8 mobile security threats you should take seriously in 2020

Mobile malware? Some mobile security threats are more pressing. Every enterprise should have its eye on these eight issues.

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Mobile security is at the top of every company's worry list these days — and for good reason: Nearly all workers now routinely access corporate data from smartphones, and that means keeping sensitive info out of the wrong hands is an increasingly intricate puzzle. The stakes, suffice it to say, are higher than ever: The average cost of a corporate data breach is a whopping $3.86 million, according to a 2018 report by the Ponemon Institute. That's 6.4 percent more than the estimated cost just one year earlier. 

While it's easy to focus on the sensational subject of malware, the truth is that mobile malware infections are incredibly uncommon in the real world — with your odds of being infected significantly less than your odds of being struck by lightning, according to one estimate. Malware currently ranks as the least common initial action in data breach incidents, in fact, coming in behind even physical attacks in Verizon's 2019 Data Breach Investigations Report. That's thanks to both the nature of mobile malware and the inherent protections built into modern mobile operating systems.

The more realistic mobile security hazards lie in some easily overlooked areas, all of which are only expected to become more pressing:

1. Data leakage

It may sound like a diagnosis from the robot urologist, but data leakage is widely seen as being one of the most worrisome threats to enterprise security in 2019. Remember those almost nonexistent odds of being infected with malware? Well, when it comes to a data breach, companies have a nearly 28% chance of experiencing at least one incident in the next two years, based on Ponemon's latest research — odds of more than one in four, in other words.

What makes the issue especially vexing is that it often isn't nefarious by nature; rather, it's a matter of users inadvertently making ill-advised decisions about which apps are able to see and transfer their information.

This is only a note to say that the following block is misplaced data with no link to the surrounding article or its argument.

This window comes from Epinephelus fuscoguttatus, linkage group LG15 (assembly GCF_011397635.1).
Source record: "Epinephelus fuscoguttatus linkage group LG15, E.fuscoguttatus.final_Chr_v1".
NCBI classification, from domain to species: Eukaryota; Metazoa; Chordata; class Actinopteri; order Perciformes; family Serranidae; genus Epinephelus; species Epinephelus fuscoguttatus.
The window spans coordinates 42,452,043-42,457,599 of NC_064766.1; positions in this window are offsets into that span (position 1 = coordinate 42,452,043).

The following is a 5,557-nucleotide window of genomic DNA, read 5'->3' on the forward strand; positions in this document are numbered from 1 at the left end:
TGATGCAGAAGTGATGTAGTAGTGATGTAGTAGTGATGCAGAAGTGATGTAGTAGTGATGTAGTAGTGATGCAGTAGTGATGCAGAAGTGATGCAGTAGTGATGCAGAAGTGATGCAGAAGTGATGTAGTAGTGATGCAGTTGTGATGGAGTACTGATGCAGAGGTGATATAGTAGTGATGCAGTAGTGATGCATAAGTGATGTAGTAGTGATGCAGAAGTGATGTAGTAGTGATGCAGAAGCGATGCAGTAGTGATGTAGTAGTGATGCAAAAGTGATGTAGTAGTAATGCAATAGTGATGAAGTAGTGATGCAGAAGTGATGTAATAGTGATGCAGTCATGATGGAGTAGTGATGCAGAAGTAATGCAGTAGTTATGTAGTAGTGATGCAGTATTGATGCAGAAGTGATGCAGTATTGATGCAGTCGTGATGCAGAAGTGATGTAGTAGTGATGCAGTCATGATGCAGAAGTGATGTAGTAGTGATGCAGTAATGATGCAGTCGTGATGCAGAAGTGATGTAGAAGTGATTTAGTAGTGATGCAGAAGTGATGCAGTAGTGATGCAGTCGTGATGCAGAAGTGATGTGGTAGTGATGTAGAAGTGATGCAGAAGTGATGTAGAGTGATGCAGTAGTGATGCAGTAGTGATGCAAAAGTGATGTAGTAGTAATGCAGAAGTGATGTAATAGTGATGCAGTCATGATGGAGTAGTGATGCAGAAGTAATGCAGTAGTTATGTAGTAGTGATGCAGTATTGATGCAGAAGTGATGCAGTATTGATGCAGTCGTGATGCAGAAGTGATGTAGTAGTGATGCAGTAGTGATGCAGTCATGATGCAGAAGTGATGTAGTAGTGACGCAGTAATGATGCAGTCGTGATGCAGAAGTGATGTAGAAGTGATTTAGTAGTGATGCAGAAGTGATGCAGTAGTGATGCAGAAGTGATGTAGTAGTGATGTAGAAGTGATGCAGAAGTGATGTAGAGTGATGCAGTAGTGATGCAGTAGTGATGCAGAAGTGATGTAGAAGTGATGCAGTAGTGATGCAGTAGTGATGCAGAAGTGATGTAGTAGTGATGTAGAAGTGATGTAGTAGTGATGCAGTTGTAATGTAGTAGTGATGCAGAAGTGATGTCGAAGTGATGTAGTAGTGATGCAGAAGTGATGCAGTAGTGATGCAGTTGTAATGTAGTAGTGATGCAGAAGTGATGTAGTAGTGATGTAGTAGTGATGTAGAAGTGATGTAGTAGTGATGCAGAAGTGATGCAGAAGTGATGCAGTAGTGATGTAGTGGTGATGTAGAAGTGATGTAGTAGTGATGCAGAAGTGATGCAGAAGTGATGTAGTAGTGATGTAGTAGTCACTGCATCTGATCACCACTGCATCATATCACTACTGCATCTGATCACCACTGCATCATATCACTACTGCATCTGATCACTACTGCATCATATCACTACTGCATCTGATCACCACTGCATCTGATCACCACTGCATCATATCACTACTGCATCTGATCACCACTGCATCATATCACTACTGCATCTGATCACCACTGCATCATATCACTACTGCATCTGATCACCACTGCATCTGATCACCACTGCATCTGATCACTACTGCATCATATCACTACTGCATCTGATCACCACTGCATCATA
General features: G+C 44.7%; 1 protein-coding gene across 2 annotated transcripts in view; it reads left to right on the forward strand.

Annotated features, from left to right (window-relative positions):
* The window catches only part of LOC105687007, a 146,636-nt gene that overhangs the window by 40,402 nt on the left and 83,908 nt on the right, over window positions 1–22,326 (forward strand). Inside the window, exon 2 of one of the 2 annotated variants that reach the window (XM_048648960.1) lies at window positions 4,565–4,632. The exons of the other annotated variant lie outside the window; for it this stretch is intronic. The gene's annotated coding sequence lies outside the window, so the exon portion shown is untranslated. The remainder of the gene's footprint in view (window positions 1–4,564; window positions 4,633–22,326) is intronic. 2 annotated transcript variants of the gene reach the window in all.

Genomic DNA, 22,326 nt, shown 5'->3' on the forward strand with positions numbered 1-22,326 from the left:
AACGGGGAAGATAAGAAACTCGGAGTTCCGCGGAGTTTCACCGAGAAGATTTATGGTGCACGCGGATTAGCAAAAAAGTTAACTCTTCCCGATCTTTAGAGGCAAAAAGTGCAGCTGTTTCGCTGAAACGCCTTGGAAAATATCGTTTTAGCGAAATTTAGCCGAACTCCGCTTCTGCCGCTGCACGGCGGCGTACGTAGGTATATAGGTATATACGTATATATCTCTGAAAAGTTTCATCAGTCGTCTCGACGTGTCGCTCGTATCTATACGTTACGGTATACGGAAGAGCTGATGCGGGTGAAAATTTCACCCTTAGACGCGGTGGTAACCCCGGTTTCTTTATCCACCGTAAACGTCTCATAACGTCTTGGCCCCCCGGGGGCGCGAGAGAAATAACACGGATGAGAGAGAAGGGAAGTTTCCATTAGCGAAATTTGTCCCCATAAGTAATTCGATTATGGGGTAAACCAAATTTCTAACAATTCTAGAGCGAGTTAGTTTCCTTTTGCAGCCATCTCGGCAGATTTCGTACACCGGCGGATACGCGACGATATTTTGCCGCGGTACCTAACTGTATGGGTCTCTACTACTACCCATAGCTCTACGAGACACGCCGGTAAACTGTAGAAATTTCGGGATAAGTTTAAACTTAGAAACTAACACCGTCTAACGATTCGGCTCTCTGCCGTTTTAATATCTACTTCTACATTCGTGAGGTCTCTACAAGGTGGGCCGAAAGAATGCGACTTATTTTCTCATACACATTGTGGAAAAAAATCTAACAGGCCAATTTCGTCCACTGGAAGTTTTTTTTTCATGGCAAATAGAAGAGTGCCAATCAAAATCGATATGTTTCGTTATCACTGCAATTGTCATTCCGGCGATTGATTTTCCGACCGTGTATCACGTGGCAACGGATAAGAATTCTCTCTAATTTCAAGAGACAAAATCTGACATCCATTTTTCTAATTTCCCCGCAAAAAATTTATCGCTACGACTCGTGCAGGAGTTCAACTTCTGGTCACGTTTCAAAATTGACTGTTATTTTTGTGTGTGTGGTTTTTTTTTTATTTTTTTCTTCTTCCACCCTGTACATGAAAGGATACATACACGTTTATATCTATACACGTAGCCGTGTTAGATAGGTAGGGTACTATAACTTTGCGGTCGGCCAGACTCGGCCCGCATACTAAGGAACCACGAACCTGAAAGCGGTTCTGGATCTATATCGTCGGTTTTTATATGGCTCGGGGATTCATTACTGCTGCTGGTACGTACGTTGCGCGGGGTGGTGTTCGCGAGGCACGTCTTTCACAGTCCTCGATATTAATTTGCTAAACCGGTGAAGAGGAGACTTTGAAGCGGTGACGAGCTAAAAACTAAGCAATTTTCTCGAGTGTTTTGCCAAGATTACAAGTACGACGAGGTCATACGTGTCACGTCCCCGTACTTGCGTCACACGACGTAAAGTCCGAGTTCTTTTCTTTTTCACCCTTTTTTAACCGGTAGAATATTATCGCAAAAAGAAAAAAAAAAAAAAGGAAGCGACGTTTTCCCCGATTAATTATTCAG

"The main challenge is how to implement an app vetting process that does not overwhelm the administrator and does not frustrate the users," says Dionisio Zumerle, research director for mobile security at Gartner. He suggests turning to mobile threat defense (MTD) solutions — products like Symantec's Endpoint Protection Mobile, CheckPoint's SandBlast Mobile, and Zimperium's zIPS Protection. Such utilities scan apps for "leaky behavior," Zumerle says, and can automate the blocking of problematic processes.

Of course, even that won't always cover leakage that happens as a result of overt user error — something as simple as transferring company files onto a public cloud storage service, pasting confidential info in the wrong place, or forwarding an email to an unintended recipient. That's a challenge the healthcare industry is currently struggling to overcome: According to specialist insurance provider Beazley, "accidental disclosure" was the top cause of data breaches reported by healthcare organizations in the third quarter of 2018. That category combined with insider leaks accounted for nearly half of all reported breaches during that time span.

For that type of leakage, data loss prevention (DLP) tools may be the most effective form of protection. Such software is designed explicitly to prevent the exposure of sensitive information, including in accidental scenarios.

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